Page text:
WHAT: The Council Member’s officer will host Bike Day, an event in which folks are invited to cycle around the district, visiting local businesses, greenspaces, and workshops. We will be promoting the use of bicycles as the fastest and cleanest way to get around and interact with our neighborhoods.  Folks of all ages from all around Central Brooklyn are encouraged to join us for these few hours of pro-environment, pro-transit, and pro-small business fun!

WHEN: Saturday, May 14, 2:00 PM – 4:00 PM

WHERE: Starting at Restoration Plaza

Those interested in attending should RSVP at Bit.ly/Ossebikeday

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February 28, 2022

Contact: Elijah Fox 

Email: efox@council.nyc.gov 

FOR IMMEDIATE RELEASE

Longtime Resident-Owners of Park Place Home Score Win in Court

The family that has lived in the home since 1951 has successfully defended their right to stay in their home, pending further litigation

Brooklyn, NY: A Brooklyn family, subjected to the alleged crime of deed theft in 2015, has won a major battle in the ongoing fight to maintain possession of their family home. The Robinsons, whose original owner, her daughter, and her granddaughter all share the Park Place townhouse, had suffered a successfully-executed illegal eviction. Tenant organizers, including from the Crown Heights Tenants Union and Brooklyn Eviction Defense, stepped up to protect the family. They then called New York City Councilmember Chi Ossé, whose Bedford-Stuyvesant and Crown Heights district encompasses the home. The Councilmember stood in solidarity with the family and solicited support from Attorney General Letitia James. Together, activists and elected officials won the family their rightful day in court.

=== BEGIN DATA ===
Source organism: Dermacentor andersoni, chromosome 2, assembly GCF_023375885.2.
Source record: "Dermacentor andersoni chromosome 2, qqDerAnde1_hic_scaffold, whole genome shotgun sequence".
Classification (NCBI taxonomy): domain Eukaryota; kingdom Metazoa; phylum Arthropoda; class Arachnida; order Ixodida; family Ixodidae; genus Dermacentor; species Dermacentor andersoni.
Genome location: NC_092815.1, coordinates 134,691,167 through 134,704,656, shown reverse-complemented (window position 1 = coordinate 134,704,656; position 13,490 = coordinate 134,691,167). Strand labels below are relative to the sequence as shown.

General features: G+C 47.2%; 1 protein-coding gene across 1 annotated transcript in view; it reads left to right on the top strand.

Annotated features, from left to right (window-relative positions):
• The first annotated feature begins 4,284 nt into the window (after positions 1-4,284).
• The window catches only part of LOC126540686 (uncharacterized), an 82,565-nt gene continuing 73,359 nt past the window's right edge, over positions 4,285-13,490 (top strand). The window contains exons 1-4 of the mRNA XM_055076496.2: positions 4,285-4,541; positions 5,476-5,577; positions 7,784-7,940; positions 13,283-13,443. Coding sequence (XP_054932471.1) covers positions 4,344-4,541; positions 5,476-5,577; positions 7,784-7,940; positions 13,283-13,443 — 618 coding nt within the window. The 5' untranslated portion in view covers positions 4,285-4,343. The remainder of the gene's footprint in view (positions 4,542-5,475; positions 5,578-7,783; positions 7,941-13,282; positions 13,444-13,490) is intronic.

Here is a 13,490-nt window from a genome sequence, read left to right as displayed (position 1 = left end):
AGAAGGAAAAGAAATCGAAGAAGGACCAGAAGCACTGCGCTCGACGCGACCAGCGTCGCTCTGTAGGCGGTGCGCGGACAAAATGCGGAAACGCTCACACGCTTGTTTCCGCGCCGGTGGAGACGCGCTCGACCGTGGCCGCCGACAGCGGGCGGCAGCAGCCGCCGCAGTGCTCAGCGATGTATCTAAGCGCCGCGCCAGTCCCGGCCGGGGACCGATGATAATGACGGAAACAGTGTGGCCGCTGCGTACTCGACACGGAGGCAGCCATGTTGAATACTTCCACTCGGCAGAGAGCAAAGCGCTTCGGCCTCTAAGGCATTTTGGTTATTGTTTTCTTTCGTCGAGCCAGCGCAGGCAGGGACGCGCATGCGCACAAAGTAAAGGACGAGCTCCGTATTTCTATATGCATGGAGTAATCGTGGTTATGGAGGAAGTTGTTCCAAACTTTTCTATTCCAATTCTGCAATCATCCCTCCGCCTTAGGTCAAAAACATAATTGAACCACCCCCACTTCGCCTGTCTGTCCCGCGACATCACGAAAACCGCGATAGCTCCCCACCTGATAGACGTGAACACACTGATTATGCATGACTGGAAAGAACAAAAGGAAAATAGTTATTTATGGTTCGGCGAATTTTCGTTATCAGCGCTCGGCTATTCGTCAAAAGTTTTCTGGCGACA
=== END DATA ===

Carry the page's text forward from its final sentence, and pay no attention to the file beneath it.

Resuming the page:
On the morning of February 28th, 2022, over six years after the family lost possession of the deed, the Robinsons’ legal possession of the home was restored. As the fight for ownership of the deed continues to be litigated and will likely reach the New York Supreme Court, the family that has lived in the house for over 70 years has won the right to remain.